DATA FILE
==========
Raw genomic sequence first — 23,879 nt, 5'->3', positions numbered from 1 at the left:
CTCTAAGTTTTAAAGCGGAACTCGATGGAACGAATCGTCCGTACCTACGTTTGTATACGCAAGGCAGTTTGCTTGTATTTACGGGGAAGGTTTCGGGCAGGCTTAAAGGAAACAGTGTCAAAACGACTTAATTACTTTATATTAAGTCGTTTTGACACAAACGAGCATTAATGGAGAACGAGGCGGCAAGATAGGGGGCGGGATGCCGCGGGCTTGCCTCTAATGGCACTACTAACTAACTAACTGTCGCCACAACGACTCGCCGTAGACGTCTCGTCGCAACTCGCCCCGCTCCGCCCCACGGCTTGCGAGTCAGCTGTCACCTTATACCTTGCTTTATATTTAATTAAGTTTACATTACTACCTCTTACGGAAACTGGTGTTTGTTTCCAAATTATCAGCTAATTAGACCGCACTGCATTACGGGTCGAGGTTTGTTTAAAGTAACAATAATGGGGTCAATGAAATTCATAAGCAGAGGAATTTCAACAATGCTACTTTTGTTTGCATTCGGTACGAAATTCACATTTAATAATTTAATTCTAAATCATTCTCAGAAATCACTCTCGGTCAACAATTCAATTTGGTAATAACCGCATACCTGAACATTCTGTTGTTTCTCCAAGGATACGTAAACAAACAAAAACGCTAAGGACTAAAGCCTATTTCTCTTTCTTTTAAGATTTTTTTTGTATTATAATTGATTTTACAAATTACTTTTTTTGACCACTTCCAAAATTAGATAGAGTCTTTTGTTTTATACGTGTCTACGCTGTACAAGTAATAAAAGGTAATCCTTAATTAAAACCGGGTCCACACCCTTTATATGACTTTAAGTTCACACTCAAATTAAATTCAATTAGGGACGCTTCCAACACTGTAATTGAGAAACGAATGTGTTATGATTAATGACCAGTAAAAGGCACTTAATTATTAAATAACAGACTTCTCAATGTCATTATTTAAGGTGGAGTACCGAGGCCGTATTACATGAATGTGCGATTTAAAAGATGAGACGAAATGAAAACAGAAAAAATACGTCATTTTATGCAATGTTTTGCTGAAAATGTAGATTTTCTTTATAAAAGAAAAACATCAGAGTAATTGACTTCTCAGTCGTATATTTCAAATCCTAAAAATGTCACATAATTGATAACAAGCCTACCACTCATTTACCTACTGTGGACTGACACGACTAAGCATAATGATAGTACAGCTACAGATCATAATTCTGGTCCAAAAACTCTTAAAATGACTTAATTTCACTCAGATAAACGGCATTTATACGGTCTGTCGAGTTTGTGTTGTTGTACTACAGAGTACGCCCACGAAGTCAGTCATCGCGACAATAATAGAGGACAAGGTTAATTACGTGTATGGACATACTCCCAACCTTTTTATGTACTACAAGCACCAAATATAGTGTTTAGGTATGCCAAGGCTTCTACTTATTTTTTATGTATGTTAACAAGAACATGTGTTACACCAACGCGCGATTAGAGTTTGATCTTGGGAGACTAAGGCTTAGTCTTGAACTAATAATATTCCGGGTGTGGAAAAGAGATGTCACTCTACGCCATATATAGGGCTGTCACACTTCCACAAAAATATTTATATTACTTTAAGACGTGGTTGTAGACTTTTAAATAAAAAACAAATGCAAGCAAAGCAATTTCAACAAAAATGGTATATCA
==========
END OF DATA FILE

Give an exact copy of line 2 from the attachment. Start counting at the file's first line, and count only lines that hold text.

CTCTAAGTTTTAAAGCGGAACTCGATGGAACGAATCGTCCGTACCTACGTTTGTATACGCAAGGCAGTTTGCTTGTATTTACGGGGAAGGTTTCGGGCAGGCTTAAAGGAAACAGTGTCAAAACGACTTAATTACTTTATATTAAGTCGTTTTGACACAAACGAGCATTAATGGAGAACGAGGCGGCAAGATAGGGGGCGGGATGCCGCGGGCTTGCCTCTAATGGCACTACTAACTAACTAACTGTCGCCACAACGACTCGCCGTAGACGTCTCGTCGCAACTCGCCCCGCTCCGCCCCACGGCTTGCGAGTCAGCTGTCACCTTATACCTTGCTTTATATTTAATTAAGTTTACATTACTACCTCTTACGGAAACTGGTGTTTGTTTCCAAATTATCAGCTAATTAGACCGCACTGCATTACGGGTCGAGGTTTGTTTAAAGTAACAATAATGGGGTCAATGAAATTCATAAGCAGAGGAATTTCAACAATGCTACTTTTGTTTGCATTCGGTACGAAATTCACATTTAATAATTTAATTCTAAATCATTCTCAGAAATCACTCTCGGTCAACAATTCAATTTGGTAATAACCGCATACCTGAACATTCTGTTGTTTCTCCAAGGATACGTAAACAAACAAAAACGCTAAGGACTAAAGCCTATTTCTCTTTCTTTTAAGATTTTTTTTGTATTATAATTGATTTTACAAATTACTTTTTTTGACCACTTCCAAAATTAGATAGAGTCTTTTGTTTTATACGTGTCTACGCTGTACAAGTAATAAAAGGTAATCCTTAATTAAAACCGGGTCCACACCCTTTATATGACTTTAAGTTCACACTCAAATTAAATTCAATTAGGGACGCTTCCAACACTGTAATTGAGAAACGAATGTGTTATGATTAATGACCAGTAAAAGGCACTTAATTATTAAATAACAGACTTCTCAATGTCATTATTTAAGGTGGAGTACCGAGGCCGTATTACATGAATGTGCGATTTAAAAGATGAGACGAAATGAAAACAGAAAAAATACGTCATTTTATGCAATGTTTTGCTGAAAATGTAGATTTTCTTTATAAAAGAAAAACATCAGAGTAATTGACTTCTCAGTCGTATATTTCAAATCCTAAAAATGTCACATAATTGATAACAAGCCTACCACTCATTTACCTACTGTGGACTGACACGACTAAGCATAATGATAGTACAGCTACAGATCATAATTCTGGTCCAAAAACTCTTAAAATGACTTAATTTCACTCAGATAAACGGCATTTATACGGTCTGTCGAGTTTGTGTTGTTGTACTACAGAGTACGCCCACGAAGTCAGTCATCGCGACAATAATAGAGGACAAGGTTAATTACGTGTATGGACATACTCCCAACCTTTTTATGTACTACAAGCACCAAATATAGTGTTTAGGTATGCCAAGGCTTCTACTTATTTTTTATGTATGTTAACAAGAACATGTGTTACACCAACGCGCGATTAGAGTTTGATCTTGGGAGACTAAGGCTTAGTCTTGAACTAATAATATTCCGGGTGTGGAAAAGAGATGTCACTCTACGCCATATATAGGGCTGTCACACTTCCACAAAAATATTTATATTACTTTAAGACGTGGTTGTAGACTTTTAAATAAAAAACAAATGCAAGCAAAGCAATTTCAACAAAAATGGTATATCA